LOS ANGELES — With "We Be Burnin' " still burning up the charts, Sean Paul plans to keep the heat wave going with "Temperature."
"It's about ladies, as usual," the rapper explained. "[I'm] telling the ladies I got the right temperature to keep them warm."
Although the song was inspired by the sweltering heat of his native Jamaica, Paul went to a place better known for cooler weather to make the video.
"We just shot the video with Little X in Canada," he said. "In the video we go through different months, and we just show you the temperature is getting hotter and hotter."
When he's not melting the ladies, Sean Paul is hoping to carry a deeper message with some of his tracks, such as "Never Gonna Be the Same," a dedication to a close friend he lost earlier this year.
Equally emotional is "Time Rolls On," which was recorded over a year ago (see "Sean Paul Spurns The Big Time, Tackles 'Deeper Social
" 'Time Rolls On' is my most political piece so far," Paul said. "It's not on my album because people didn't support it. My own team was saying that's not going to sell. So I got a deal out with Target stores 'cause it's my self-expression and I want people to hear it. There's verses in it that say, 'Muslim and Christian, Buddhist and Hindu, Rastafari and Jew/ Will we ever share one God?/ Bloods and the Crips, all these poli-tricks ... the blood is on your hands.' "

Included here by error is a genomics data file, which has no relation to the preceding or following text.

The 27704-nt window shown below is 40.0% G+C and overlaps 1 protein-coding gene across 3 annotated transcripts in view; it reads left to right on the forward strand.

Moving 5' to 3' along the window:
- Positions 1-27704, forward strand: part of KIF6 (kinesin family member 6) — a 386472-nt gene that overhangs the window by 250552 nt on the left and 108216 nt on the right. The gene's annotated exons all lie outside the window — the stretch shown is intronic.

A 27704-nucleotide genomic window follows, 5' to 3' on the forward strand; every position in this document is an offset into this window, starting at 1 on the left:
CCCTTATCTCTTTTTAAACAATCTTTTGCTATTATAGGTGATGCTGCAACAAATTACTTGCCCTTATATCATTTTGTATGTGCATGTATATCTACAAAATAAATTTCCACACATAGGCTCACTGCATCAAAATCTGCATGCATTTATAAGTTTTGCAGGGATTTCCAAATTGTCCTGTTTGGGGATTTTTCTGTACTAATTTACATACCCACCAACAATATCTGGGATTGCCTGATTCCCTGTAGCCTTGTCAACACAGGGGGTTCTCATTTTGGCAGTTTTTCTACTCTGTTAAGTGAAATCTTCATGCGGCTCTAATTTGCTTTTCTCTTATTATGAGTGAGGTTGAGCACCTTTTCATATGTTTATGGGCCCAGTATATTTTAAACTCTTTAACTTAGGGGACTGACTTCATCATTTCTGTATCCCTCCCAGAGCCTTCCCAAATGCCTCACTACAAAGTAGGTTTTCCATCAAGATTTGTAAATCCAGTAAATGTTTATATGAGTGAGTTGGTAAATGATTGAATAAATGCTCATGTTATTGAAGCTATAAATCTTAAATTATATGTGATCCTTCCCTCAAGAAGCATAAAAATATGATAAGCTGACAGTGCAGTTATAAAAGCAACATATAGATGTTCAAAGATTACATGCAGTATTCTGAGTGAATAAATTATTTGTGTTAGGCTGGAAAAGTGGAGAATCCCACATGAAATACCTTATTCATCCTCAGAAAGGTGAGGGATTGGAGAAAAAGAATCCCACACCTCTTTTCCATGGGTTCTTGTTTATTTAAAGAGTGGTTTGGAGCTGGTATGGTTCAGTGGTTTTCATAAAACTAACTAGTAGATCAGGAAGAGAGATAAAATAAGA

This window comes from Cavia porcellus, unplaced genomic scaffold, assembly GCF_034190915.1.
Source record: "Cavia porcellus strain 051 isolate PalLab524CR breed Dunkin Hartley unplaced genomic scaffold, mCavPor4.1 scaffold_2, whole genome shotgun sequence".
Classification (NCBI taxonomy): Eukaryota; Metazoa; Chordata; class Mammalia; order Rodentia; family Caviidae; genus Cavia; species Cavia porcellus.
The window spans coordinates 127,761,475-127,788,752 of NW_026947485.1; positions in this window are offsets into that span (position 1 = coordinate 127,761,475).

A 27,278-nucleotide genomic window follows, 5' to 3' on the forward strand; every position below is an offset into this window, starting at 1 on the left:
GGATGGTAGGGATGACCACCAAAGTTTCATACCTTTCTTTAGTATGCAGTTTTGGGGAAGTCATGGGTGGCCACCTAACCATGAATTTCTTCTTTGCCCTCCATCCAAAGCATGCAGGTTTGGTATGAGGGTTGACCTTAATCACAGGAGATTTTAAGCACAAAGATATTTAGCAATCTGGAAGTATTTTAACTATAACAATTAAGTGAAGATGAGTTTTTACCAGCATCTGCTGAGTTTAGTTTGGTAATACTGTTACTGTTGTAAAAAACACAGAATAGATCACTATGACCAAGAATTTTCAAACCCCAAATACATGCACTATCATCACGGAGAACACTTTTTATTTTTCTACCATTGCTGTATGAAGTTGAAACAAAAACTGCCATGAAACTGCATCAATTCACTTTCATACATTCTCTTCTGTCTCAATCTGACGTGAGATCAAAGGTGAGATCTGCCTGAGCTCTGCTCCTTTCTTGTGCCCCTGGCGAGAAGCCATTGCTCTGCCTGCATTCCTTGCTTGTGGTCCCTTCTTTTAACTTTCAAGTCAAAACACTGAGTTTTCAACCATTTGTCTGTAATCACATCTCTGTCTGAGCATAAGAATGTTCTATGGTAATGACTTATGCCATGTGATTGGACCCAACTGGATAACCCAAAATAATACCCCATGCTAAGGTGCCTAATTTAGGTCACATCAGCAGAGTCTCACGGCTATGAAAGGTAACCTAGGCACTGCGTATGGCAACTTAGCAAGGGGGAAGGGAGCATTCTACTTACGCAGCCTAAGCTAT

Even though he's not exactly known for serious lyrics, Paul wishes they were more prevalent in hip-hop.
"I know some very political people who rap, and they say very political things and they'll never get a deal," Paul explained. "I think it's just because people don't see money in it, and they're afraid sometimes [of] the truth these kids are saying. So I'm trying to do conscious music ... to remind people that we are human beings that socialize and try to have a good time instead of animals at war."
"Time Rolls On" is Paul's first attempt at politically driven lyrics, though it's not the first time he's faced roadblocks with his music.
"A lot of people put barriers in my music in that they cannot understand what I'm saying," he said. "I like music when it makes you feel. ... I appreciate music even though I don't understand what they're saying."
Despite a few obstacles, Paul's goal is a simple one: "I just want to be in the music industry as long as possible."